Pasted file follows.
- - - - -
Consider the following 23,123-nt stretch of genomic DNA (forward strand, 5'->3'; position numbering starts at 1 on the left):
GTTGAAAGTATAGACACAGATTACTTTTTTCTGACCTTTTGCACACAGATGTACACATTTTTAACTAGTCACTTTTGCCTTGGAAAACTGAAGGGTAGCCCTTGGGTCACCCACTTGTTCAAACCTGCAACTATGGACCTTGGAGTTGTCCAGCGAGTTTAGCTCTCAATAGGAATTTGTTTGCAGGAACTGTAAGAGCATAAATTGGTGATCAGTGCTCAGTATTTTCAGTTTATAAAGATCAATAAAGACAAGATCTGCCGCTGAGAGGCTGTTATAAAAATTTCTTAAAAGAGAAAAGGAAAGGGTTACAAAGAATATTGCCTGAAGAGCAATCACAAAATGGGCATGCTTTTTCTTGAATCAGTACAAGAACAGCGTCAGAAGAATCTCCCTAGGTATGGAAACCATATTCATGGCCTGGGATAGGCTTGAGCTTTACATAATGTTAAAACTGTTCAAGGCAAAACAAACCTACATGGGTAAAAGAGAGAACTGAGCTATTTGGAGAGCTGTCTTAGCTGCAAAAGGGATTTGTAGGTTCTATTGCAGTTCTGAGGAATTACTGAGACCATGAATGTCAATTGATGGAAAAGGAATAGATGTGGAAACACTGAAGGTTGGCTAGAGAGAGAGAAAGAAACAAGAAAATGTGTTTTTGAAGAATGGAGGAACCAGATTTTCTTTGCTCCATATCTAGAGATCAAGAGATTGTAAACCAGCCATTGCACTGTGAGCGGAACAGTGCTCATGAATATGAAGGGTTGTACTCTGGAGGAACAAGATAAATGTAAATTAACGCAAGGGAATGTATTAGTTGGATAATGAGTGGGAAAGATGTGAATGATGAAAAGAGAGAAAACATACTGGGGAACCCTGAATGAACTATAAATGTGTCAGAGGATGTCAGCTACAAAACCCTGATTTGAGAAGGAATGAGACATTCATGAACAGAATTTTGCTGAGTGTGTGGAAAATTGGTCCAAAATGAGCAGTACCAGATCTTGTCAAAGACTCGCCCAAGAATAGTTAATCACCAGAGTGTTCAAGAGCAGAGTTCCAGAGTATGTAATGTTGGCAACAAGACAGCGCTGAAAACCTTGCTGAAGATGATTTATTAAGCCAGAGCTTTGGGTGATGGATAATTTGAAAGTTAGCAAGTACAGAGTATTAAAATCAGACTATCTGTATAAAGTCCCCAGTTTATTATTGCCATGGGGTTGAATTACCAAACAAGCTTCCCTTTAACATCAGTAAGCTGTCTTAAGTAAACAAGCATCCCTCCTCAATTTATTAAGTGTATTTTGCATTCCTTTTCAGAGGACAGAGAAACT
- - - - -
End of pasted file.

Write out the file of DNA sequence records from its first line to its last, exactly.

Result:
Consider the following 23,123-nt stretch of genomic DNA (forward strand, 5'->3'; position numbering starts at 1 on the left):
GTTGAAAGTATAGACACAGATTACTTTTTTCTGACCTTTTGCACACAGATGTACACATTTTTAACTAGTCACTTTTGCCTTGGAAAACTGAAGGGTAGCCCTTGGGTCACCCACTTGTTCAAACCTGCAACTATGGACCTTGGAGTTGTCCAGCGAGTTTAGCTCTCAATAGGAATTTGTTTGCAGGAACTGTAAGAGCATAAATTGGTGATCAGTGCTCAGTATTTTCAGTTTATAAAGATCAATAAAGACAAGATCTGCCGCTGAGAGGCTGTTATAAAAATTTCTTAAAAGAGAAAAGGAAAGGGTTACAAAGAATATTGCCTGAAGAGCAATCACAAAATGGGCATGCTTTTTCTTGAATCAGTACAAGAACAGCGTCAGAAGAATCTCCCTAGGTATGGAAACCATATTCATGGCCTGGGATAGGCTTGAGCTTTACATAATGTTAAAACTGTTCAAGGCAAAACAAACCTACATGGGTAAAAGAGAGAACTGAGCTATTTGGAGAGCTGTCTTAGCTGCAAAAGGGATTTGTAGGTTCTATTGCAGTTCTGAGGAATTACTGAGACCATGAATGTCAATTGATGGAAAAGGAATAGATGTGGAAACACTGAAGGTTGGCTAGAGAGAGAGAAAGAAACAAGAAAATGTGTTTTTGAAGAATGGAGGAACCAGATTTTCTTTGCTCCATATCTAGAGATCAAGAGATTGTAAACCAGCCATTGCACTGTGAGCGGAACAGTGCTCATGAATATGAAGGGTTGTACTCTGGAGGAACAAGATAAATGTAAATTAACGCAAGGGAATGTATTAGTTGGATAATGAGTGGGAAAGATGTGAATGATGAAAAGAGAGAAAACATACTGGGGAACCCTGAATGAACTATAAATGTGTCAGAGGATGTCAGCTACAAAACCCTGATTTGAGAAGGAATGAGACATTCATGAACAGAATTTTGCTGAGTGTGTGGAAAATTGGTCCAAAATGAGCAGTACCAGATCTTGTCAAAGACTCGCCCAAGAATAGTTAATCACCAGAGTGTTCAAGAGCAGAGTTCCAGAGTATGTAATGTTGGCAACAAGACAGCGCTGAAAACCTTGCTGAAGATGATTTATTAAGCCAGAGCTTTGGGTGATGGATAATTTGAAAGTTAGCAAGTACAGAGTATTAAAATCAGACTATCTGTATAAAGTCCCCAGTTTATTATTGCCATGGGGTTGAATTACCAAACAAGCTTCCCTTTAACATCAGTAAGCTGTCTTAAGTAAACAAGCATCCCTCCTCAATTTATTAAGTGTATTTTGCATTCCTTTTCAGAGGACAGAGAAACT